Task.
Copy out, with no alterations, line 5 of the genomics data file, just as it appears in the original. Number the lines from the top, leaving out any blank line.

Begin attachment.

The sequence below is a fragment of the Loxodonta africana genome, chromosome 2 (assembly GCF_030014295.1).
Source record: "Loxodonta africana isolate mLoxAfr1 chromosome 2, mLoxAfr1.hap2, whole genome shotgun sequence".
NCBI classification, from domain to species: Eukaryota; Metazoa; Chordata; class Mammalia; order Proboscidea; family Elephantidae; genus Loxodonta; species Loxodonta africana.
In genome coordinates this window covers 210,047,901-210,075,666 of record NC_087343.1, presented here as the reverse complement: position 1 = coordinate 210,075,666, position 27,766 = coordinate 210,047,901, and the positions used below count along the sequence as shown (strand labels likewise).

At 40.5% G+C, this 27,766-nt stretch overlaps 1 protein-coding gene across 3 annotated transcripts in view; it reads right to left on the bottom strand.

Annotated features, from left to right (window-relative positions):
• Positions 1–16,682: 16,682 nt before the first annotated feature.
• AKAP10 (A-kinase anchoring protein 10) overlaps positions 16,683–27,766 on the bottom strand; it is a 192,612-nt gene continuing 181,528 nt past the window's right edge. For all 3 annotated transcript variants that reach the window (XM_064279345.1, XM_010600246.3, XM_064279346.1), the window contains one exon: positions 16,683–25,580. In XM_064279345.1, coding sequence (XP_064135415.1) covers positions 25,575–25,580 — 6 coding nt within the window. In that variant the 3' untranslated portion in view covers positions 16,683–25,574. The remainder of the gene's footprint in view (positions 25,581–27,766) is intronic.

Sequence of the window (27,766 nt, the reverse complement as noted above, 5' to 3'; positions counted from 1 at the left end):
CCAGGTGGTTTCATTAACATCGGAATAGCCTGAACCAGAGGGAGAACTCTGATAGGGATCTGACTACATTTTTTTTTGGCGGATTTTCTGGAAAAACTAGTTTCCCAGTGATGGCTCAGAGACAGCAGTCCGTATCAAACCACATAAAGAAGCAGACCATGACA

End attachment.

At 40.5% G+C, this 27,766-nt stretch overlaps 1 protein-coding gene across 3 annotated transcripts in view; it reads right to left on the bottom strand.